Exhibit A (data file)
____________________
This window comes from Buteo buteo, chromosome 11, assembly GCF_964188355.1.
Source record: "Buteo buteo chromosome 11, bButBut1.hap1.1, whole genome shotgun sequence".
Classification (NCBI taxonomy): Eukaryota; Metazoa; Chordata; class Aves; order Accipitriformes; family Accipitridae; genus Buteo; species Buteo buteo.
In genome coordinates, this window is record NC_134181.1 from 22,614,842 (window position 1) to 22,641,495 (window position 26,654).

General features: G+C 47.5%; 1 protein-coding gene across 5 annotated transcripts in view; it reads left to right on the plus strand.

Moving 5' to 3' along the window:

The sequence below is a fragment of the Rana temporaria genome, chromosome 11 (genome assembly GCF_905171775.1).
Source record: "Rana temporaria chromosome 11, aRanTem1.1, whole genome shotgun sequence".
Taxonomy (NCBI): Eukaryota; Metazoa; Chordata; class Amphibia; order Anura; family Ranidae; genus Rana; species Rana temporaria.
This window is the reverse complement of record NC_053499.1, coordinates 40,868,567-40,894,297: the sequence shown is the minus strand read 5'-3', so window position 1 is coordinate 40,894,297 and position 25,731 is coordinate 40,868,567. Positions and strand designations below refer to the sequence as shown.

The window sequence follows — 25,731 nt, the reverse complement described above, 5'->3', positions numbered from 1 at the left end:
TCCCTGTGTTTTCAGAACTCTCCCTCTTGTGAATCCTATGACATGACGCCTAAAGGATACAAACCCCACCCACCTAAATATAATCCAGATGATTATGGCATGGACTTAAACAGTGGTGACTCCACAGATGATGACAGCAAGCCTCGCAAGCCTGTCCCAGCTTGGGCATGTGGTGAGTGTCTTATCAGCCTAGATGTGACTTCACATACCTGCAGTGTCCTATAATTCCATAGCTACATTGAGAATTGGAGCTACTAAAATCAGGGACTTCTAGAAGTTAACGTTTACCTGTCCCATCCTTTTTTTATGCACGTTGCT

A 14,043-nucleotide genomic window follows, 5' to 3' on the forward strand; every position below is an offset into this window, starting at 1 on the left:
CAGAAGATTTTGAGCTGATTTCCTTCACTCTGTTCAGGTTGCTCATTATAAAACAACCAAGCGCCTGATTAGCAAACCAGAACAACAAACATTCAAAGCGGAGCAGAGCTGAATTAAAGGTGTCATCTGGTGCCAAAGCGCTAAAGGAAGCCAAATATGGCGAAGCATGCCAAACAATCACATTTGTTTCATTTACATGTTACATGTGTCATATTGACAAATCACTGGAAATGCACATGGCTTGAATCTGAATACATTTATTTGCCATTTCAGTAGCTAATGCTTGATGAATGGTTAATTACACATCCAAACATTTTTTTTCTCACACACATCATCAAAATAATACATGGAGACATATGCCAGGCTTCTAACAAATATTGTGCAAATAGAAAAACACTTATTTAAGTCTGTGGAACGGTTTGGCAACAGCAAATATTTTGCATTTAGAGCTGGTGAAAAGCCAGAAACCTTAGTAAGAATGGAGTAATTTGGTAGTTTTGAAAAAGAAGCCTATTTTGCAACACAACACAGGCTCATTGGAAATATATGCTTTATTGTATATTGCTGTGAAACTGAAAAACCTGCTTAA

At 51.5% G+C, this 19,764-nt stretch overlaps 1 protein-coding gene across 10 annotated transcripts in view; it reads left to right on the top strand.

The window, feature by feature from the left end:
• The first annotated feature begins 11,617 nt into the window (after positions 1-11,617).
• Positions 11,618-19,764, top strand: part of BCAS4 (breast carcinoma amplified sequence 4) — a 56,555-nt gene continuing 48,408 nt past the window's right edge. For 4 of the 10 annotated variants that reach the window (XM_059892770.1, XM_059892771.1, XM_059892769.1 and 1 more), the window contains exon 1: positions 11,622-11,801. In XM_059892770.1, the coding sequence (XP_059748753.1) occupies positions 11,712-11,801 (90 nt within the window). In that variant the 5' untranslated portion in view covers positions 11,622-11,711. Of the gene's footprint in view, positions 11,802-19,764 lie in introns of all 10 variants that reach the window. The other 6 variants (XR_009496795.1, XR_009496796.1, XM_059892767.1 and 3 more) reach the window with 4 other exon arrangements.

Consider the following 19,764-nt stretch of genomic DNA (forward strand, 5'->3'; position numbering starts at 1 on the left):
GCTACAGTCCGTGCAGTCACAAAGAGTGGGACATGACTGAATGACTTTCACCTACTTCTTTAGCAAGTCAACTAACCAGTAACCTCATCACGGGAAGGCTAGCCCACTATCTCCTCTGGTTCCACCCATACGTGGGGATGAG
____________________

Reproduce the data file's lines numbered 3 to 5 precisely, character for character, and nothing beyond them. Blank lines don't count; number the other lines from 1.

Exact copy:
Classification (NCBI taxonomy): Eukaryota; Metazoa; Chordata; class Aves; order Accipitriformes; family Accipitridae; genus Buteo; species Buteo buteo.
In genome coordinates, this window is record NC_134181.1 from 22,614,842 (window position 1) to 22,641,495 (window position 26,654).

General features: G+C 47.5%; 1 protein-coding gene across 5 annotated transcripts in view; it reads left to right on the plus strand.